If any part of my explanation is wrong or confusing, let me know via comments and I'll see what I can do to fix this.

If this info helps you in any way, let me know via comments.  I love knowing that taking a chunk out of my day to blog stuff like this is actually useful to some people.  :-)

[Update: check out my follow up post: What if your Facebook account really was hacked?]

Later!




20 comments:

  1. GREAT blog. Thank you so much. Just did this to my profile. Smarty

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  2. One I got the other day was a friend request from an administrator at Face Book. No friends listed, no photos, nothing to show me "she" had any possible connection to me. Trashed that request in a hurry

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    1. Wow, that takes nerve... to impersonate a FB admin. Glad to hear you were on the ball.

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  3. I always love looking at your blog, Laura, and this is really good info for someone who's not social media savvy--like me! Thank you!

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    1. Thanks so much for letting me know this was a helpful post.... and for the kind words on my blog. :-)

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  4. I went right in and changed my personal settings...thank you so much. Very recently I created a group page for some of my old high school friends so we could share pics of our travels etc. I made it a closed group until I got a request just today from someone none of us knew. Then I really studied the diffs between closed and secret groups. But until I read your blog, I was leaving myself open to who knows what. Think I've asked you this before...but will you adopt me???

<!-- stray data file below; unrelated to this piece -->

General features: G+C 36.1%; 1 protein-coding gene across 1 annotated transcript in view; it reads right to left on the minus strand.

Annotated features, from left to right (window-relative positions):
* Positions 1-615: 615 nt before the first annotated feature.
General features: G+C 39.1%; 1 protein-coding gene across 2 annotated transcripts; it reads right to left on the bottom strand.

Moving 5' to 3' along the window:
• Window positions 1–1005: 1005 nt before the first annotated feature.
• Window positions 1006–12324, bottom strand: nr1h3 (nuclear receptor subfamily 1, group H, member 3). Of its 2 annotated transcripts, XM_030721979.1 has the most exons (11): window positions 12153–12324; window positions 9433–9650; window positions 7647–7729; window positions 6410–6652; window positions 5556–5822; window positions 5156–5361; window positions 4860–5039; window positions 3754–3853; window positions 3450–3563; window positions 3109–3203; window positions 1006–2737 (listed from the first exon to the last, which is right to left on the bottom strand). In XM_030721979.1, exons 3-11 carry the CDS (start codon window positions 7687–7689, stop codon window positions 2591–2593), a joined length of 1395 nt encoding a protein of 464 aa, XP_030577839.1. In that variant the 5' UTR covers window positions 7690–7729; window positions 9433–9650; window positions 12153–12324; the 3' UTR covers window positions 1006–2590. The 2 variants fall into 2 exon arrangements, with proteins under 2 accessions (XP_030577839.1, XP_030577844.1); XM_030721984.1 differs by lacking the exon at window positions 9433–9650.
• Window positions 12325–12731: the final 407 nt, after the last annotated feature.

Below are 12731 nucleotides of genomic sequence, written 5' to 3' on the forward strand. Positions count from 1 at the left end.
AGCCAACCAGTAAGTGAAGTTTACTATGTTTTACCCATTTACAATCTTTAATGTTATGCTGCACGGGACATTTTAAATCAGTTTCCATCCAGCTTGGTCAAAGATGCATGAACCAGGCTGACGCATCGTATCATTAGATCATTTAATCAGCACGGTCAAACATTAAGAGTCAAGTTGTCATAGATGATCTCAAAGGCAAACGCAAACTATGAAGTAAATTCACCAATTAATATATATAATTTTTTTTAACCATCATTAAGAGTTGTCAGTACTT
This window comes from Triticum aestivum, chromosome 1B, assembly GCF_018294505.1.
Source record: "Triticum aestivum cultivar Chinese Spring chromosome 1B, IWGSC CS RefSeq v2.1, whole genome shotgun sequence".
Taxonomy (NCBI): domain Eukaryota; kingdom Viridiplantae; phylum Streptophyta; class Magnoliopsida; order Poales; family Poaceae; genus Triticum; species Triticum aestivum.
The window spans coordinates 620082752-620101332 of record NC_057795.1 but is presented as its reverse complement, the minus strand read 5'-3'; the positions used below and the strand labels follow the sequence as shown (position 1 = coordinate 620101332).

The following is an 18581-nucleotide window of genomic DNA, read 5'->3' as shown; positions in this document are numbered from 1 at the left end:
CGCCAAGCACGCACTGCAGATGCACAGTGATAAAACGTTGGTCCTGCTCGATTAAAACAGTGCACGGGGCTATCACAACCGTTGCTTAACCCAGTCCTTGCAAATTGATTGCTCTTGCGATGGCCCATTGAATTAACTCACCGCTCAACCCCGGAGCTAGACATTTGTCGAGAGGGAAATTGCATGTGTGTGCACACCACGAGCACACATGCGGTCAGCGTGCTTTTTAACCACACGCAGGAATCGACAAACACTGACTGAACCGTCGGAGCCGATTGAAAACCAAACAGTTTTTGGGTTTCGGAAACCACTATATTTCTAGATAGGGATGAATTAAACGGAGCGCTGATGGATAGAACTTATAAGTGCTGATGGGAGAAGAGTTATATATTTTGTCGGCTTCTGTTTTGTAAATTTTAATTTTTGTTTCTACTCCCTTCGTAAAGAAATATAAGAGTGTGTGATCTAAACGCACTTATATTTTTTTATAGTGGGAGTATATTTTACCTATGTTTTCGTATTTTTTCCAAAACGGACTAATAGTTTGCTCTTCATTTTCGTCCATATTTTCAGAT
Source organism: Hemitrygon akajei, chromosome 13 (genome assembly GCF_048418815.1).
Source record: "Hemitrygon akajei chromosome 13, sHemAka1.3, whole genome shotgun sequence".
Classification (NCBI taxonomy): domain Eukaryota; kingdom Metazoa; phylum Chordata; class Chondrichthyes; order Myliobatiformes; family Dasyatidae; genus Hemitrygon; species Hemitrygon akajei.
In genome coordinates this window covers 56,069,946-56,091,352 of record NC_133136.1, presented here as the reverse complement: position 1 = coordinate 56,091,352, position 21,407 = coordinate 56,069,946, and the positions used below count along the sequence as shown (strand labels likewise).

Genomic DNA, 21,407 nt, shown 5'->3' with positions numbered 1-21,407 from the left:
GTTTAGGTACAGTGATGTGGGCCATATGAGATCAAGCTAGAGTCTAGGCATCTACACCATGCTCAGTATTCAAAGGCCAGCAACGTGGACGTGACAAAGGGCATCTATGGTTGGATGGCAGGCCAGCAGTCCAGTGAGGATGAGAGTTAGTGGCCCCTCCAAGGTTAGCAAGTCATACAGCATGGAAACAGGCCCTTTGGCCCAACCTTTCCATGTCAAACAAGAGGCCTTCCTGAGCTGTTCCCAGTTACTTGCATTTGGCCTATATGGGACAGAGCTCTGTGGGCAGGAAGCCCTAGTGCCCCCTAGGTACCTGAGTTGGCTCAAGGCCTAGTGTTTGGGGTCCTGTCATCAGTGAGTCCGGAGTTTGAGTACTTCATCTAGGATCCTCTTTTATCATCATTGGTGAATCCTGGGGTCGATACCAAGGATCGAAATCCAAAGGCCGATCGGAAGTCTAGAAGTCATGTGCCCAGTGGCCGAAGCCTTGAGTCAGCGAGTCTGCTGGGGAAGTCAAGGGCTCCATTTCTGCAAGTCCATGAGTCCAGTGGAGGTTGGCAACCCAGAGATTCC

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    1. Oh yay! It makes me SOOOO happy to find out when I've done something helpful to others (need to be needed?). :-)

      Every day I'm learning about a new scam or fraud. It's so sad... what we have to look out for.

      I hate being a trusting person forced to become a cynical, untrusting person.

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  5. ...and now I'm going to pass on your info to my friends! We all thank you:)

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  6. Seriously!!! Thank you. Useful stuff.

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    1. Aw, you're very welcome and thank you!

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    1. You're welcome! Thanks for the comment!

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  8. Excellent information, Laura - thanks so much! :)

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  9. Hiya fyi, here in Aus the 'Edit Privacy' field drops down when you click on the tick next to 'Find Friends'
    Great info, Laura!

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    1. Oooh, thanks for letting me know. I should update my blog post!